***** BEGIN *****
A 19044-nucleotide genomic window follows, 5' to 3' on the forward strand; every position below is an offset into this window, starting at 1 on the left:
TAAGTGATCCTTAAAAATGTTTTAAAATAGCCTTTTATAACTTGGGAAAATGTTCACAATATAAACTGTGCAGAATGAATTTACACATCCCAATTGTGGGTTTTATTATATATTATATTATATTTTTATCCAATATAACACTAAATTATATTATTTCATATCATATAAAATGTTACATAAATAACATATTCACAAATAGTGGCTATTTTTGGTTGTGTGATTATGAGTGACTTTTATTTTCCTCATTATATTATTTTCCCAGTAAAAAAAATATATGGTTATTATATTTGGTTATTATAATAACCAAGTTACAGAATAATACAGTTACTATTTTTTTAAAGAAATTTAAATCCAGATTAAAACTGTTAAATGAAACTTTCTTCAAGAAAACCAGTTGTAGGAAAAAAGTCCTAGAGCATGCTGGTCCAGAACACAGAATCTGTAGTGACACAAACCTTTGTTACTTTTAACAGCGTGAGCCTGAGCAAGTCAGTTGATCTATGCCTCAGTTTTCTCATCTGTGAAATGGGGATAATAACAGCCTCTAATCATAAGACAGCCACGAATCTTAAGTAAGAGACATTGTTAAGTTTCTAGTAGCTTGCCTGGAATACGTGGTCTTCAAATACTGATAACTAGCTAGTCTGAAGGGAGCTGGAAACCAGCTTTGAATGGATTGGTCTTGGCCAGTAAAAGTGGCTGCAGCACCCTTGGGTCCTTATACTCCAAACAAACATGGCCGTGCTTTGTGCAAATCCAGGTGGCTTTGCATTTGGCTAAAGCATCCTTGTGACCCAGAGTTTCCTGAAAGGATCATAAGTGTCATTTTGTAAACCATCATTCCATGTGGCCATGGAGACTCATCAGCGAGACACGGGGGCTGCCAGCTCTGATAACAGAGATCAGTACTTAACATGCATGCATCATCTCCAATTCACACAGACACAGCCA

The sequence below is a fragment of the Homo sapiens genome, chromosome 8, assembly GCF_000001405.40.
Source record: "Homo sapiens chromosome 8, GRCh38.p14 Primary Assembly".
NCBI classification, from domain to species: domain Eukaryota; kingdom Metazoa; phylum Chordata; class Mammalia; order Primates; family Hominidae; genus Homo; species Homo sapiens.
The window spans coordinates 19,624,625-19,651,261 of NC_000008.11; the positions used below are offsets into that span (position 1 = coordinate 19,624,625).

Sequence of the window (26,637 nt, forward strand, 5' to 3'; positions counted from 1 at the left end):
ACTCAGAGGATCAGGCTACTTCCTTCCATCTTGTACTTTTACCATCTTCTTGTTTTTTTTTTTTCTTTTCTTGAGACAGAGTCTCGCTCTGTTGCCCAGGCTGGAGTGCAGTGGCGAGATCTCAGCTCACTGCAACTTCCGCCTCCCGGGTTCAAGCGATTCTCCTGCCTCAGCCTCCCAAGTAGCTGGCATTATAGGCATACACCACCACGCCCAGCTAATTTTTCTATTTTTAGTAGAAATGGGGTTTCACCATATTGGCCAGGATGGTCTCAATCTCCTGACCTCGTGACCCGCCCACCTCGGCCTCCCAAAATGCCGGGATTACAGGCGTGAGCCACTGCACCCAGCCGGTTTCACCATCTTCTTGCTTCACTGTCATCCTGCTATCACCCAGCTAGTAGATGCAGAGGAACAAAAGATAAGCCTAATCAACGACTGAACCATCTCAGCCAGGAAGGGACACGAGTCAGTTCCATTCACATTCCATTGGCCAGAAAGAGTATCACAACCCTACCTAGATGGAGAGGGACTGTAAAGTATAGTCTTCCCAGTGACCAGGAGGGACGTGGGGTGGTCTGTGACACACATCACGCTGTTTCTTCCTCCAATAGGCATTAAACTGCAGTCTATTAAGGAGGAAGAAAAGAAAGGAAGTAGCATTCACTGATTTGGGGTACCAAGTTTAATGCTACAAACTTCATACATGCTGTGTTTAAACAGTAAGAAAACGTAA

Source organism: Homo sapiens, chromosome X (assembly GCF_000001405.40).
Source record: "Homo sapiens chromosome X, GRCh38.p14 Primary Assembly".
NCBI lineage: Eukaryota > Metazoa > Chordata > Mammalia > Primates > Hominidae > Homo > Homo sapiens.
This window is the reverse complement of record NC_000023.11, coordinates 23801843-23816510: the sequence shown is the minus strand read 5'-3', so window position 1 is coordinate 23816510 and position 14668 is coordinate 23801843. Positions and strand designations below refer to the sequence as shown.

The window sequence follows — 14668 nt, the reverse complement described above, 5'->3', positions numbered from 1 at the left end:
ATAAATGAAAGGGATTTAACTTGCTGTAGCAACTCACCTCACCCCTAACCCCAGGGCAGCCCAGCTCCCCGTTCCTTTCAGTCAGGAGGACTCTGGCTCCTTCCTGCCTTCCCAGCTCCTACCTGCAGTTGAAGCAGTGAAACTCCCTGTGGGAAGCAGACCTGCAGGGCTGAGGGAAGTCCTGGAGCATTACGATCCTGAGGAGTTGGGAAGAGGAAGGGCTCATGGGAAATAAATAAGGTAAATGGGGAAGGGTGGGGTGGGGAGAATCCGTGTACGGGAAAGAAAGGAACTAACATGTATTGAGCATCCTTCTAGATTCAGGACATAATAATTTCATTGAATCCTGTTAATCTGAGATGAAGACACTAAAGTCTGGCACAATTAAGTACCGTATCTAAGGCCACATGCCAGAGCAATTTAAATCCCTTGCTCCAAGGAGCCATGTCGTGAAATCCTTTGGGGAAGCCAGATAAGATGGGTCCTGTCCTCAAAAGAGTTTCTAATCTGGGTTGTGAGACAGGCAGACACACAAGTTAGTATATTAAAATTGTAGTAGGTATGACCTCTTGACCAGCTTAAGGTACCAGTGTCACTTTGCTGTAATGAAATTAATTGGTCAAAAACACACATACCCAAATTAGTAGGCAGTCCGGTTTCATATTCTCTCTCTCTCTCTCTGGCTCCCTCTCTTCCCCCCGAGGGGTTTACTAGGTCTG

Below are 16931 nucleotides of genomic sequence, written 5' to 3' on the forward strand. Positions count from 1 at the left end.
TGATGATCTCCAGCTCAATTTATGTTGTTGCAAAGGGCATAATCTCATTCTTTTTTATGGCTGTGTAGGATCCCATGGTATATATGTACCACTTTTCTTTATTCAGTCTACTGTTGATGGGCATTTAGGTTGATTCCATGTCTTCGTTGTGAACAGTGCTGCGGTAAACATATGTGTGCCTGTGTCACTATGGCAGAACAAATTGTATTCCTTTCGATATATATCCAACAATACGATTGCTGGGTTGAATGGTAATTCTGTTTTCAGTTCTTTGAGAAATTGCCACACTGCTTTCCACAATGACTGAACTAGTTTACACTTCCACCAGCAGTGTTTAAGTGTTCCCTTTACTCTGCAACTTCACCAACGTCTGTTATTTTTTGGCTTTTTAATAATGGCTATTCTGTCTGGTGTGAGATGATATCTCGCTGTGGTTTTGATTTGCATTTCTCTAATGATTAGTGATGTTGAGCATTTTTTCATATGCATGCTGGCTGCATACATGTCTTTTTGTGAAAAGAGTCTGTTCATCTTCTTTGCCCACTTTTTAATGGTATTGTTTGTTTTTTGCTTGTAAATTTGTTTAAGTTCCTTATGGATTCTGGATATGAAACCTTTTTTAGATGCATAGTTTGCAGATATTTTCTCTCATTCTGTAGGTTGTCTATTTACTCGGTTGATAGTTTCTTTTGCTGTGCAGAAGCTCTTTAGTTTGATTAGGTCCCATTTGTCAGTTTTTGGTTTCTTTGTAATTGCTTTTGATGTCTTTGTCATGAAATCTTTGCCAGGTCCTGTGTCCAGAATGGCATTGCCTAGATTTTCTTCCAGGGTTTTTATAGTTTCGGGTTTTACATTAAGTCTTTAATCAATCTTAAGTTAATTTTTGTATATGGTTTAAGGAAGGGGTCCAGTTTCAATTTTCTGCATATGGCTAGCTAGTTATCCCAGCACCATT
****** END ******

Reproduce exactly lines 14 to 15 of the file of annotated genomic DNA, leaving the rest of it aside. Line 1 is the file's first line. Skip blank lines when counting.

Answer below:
ATAAATGAAAGGGATTTAACTTGCTGTAGCAACTCACCTCACCCCTAACCCCAGGGCAGCCCAGCTCCCCGTTCCTTTCAGTCAGGAGGACTCTGGCTCCTTCCTGCCTTCCCAGCTCCTACCTGCAGTTGAAGCAGTGAAACTCCCTGTGGGAAGCAGACCTGCAGGGCTGAGGGAAGTCCTGGAGCATTACGATCCTGAGGAGTTGGGAAGAGGAAGGGCTCATGGGAAATAAATAAGGTAAATGGGGAAGGGTGGGGTGGGGAGAATCCGTGTACGGGAAAGAAAGGAACTAACATGTATTGAGCATCCTTCTAGATTCAGGACATAATAATTTCATTGAATCCTGTTAATCTGAGATGAAGACACTAAAGTCTGGCACAATTAAGTACCGTATCTAAGGCCACATGCCAGAGCAATTTAAATCCCTTGCTCCAAGGAGCCATGTCGTGAAATCCTTTGGGGAAGCCAGATAAGATGGGTCCTGTCCTCAAAAGAGTTTCTAATCTGGGTTGTGAGACAGGCAGACACACAAGTTAGTATATTAAAATTGTAGTAGGTATGACCTCTTGACCAGCTTAAGGTACCAGTGTCACTTTGCTGTAATGAAATTAATTGGTCAAAAACACACATACCCAAATTAGTAGGCAGTCCGGTTTCATATTCTCTCTCTCTCTCTCTGGCTCCCTCTCTTCCCCCCGAGGGGTTTACTAGGTCTG

Below are 16931 nucleotides of genomic sequence, written 5' to 3' on the forward strand. Positions count from 1 at the left end.